Molly Fuller

I do at least one thing related to my business every day to keep momentum going but I allow myself to take breaks so I don’t burn out.


Molly Fuller is the founder and designer of Molly Fuller Design. Molly has a background in fashion design and human factors. She’s worked designing better healthcare experiences at places like the Mayo Clinic and Blue Cross Blue Shield of MN. She started Molly Fuller Design with a simple passion to make clothing and products that are for specific medical needs look and feel, well, less medical. Just because someone has a medical condition doesn’t mean they stop caring about quality or lose their sense of style.

Molly Fuller Design’s first product is a therapeutic compression shirt for teens with autism. Deep pressure therapy, such as hugging, squeezing, or swaddling, has been shown to be beneficial for people with sensory disorders, providing a sense of calm and relaxation. One way to provide deep pressure therapy is through compression clothing that provides a consistent firm sensory input. Molly Fuller Design’s Charlie shirt uses a high-quality power stretch super soft material that adds substantial compression while not irritating the skin. The seams and stitching are designed to feel invisible to the wearer. Elastic on the sleeves doubles as a style and fidget detail.

Where did the idea for Molly Fuller Design come from?

I observed Occupational Therapist in an autism unit at a children’s hospital and realized how little stylish options were available to these kids. I spoke with Special Education teachers and learned that teens didn’t want to wear the weighted vests that would help them because they were made fun of and didn’t like the way it looked.

What does your typical day look like and how do you make it productive?

I typically wake up between 6 and 7 am. I check emails and schedule out any social media posts for the day. Then I go to work as a service/experience designer on the innovation team for a healthcare company. After work I have dinner with my husband and hang out for a bit. Then go back to work on my business taking care of anything that needs to be done or sketching out new designs. Having a full-time job during the day actually forces me to be productive earlier in the mornings, nights and weekends.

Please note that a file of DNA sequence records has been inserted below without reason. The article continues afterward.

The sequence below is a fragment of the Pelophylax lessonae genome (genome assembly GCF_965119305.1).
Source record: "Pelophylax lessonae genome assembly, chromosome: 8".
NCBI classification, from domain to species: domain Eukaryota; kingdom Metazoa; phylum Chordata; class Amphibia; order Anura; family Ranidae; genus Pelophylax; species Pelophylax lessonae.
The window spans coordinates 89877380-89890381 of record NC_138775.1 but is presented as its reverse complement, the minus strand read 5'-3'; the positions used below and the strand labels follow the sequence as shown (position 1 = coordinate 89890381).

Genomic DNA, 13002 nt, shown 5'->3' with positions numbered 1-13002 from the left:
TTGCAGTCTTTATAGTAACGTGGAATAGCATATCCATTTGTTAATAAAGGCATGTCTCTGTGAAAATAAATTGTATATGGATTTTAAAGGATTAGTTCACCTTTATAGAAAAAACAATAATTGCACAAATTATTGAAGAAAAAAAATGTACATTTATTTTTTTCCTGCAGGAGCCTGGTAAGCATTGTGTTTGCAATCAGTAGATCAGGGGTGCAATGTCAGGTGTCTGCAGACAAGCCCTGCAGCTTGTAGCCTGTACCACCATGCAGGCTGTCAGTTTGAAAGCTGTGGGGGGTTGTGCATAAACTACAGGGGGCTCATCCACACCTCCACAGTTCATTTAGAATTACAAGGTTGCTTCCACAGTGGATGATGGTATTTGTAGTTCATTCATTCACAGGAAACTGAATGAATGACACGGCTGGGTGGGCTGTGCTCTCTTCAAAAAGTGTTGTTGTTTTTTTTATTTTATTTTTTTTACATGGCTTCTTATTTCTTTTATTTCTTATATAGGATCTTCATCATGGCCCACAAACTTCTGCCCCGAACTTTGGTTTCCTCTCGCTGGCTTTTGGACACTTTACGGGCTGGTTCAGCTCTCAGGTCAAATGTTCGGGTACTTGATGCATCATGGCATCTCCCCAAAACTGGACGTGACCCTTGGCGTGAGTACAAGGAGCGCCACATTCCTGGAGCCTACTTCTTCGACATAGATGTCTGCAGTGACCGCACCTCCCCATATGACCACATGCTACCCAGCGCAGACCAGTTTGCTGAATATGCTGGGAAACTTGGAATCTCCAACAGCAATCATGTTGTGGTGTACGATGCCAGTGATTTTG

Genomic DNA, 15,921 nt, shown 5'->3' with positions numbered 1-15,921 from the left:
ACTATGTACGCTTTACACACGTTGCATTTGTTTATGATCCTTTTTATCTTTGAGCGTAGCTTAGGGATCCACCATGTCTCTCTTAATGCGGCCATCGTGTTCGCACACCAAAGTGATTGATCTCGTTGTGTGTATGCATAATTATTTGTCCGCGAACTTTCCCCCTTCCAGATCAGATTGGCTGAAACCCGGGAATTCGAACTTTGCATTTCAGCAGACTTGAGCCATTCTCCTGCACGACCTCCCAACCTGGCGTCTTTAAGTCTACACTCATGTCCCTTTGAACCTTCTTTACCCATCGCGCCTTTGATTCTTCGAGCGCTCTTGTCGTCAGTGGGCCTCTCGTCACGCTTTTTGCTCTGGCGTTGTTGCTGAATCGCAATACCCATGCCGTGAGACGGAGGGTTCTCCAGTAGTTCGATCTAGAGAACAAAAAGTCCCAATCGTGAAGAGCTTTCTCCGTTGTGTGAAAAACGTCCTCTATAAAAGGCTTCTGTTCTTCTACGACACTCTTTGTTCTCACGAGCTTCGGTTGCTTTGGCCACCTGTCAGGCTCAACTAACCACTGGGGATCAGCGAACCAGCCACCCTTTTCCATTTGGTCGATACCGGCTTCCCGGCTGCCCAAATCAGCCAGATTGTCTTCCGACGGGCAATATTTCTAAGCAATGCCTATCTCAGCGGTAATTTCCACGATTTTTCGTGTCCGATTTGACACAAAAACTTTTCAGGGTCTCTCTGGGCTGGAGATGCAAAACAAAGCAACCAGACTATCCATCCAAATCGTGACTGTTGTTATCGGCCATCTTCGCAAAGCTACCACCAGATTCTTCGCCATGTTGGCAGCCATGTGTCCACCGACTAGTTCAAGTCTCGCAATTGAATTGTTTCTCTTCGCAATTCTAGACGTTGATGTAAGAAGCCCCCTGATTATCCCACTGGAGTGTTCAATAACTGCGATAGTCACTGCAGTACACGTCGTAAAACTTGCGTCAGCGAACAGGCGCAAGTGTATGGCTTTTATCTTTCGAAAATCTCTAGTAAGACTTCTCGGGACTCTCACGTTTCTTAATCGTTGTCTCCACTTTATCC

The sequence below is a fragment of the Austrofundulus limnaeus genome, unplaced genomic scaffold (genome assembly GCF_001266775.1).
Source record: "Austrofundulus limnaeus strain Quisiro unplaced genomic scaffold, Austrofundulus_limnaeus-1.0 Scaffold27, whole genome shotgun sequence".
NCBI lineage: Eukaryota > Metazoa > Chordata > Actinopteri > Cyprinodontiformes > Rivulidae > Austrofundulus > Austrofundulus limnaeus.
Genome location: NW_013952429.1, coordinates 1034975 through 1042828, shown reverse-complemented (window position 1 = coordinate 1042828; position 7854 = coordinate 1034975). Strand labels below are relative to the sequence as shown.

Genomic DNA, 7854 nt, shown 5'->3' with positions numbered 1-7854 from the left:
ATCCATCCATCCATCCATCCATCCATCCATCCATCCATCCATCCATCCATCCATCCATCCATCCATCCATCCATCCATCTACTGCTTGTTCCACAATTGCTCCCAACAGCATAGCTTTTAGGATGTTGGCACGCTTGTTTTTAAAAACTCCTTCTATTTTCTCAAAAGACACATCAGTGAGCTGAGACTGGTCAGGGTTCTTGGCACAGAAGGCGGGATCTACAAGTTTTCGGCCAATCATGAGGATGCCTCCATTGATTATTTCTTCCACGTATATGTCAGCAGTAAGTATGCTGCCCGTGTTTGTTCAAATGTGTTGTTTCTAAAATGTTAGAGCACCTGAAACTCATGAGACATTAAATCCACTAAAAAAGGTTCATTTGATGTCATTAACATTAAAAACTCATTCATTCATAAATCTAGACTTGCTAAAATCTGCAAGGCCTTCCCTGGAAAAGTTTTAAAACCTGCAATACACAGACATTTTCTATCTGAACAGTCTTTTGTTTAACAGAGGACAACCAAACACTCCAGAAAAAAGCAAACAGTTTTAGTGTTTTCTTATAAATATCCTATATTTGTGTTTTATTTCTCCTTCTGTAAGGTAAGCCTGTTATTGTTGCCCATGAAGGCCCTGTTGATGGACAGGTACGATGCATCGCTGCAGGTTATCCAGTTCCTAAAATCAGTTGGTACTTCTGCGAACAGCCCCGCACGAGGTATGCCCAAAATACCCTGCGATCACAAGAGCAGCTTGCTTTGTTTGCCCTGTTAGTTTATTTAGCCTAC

How do you bring ideas to life?

I start with sketches, then I work with a pattern maker and seamstress to take my sketch and make the first sample. From there I take the sample and try it out with teens to see how it fits and what they think. I take their feedback and then modify the pattern and make another sample. I repeat that process until I feel the product fits right and is ready to be sold.

What’s one trend that excites you?

More companies focusing on inclusive and universal design. More large corporations are starting to create adaptable clothing that is actually stylish.

What is one habit of yours that makes you more productive as an entrepreneur?

I do at least one thing related to my business every day to keep momentum going but I allow myself to take breaks so I don’t burn out.

What advice would you give your younger self?

Don’t doubt yourself and practice more.

Tell us something that’s true that almost nobody agrees with you on.

Just because someone has a medical condition or disability doesn’t mean they don’t care about style and quality in their products (I hope there are more people out there who agree with me on this).

As an entrepreneur, what is the one thing you do over and over and recommend everyone else do?

Networking, emailing, and cold calling. Keep reaching out, even if there’s not an obvious connection or people say no you have to have patience and keep trying.

What is one strategy that has helped you grow your business?

I’ve been building a tribe of local supporters by networking with a lot of community organizations specific to autism. By building a strong relationship with the local organizations they’ve been able to connect me to families, have me at events and help spread the word about my business.

What is one failure you had as an entrepreneur, and how did you overcome it?

Having a booth at an event and only one or two people came up to me. I learned to try out different messaging around my company and became more focused on the types of events I sign up to attend.

What is one business idea that you’re willing to give away to our readers?

A patient experience service that goes around to patients in hospitals and microwaves food, makes sure they have cell phone chargers. Pants line created specifically for people in wheelchairs.

What is the best $100 you recently spent? What and why?

To be at a sponsor at an autism event. It helped me get my brand out to my audience and sell a product.

What is one piece of software or a web service that helps you be productive? How do you use it?

“Hootsuite” helps me manage all my social media posts. I’m naturally a pretty quiet person on social media so it helps make sure I’m posting more often without having to stop what I’m doing during the day to post.

What is the one book that you recommend our community should read and why?

The Four Agreements” by Don Miguel Ruiz. It’s a short read and the messages are great lessons to live by that are transferable to anything you’re doing.

What is your favorite quote?

To change the world, starts with one step, however small, the first step is hardest of all” – DMB. I love this because it reminds me that just getting started is the hardest step and that I’ve already taken the hardest step.

Key Learnings:

  • Taking the first step is the hardest step, so if you have an idea don’t wait for it to be perfect, just start.
  • Do one thing on your to-do list every day.
  • Build a tribe of local supporters to help grow your business.
  • Read the Four Agreements by Don Miguel Ruiz as lessons to live by.


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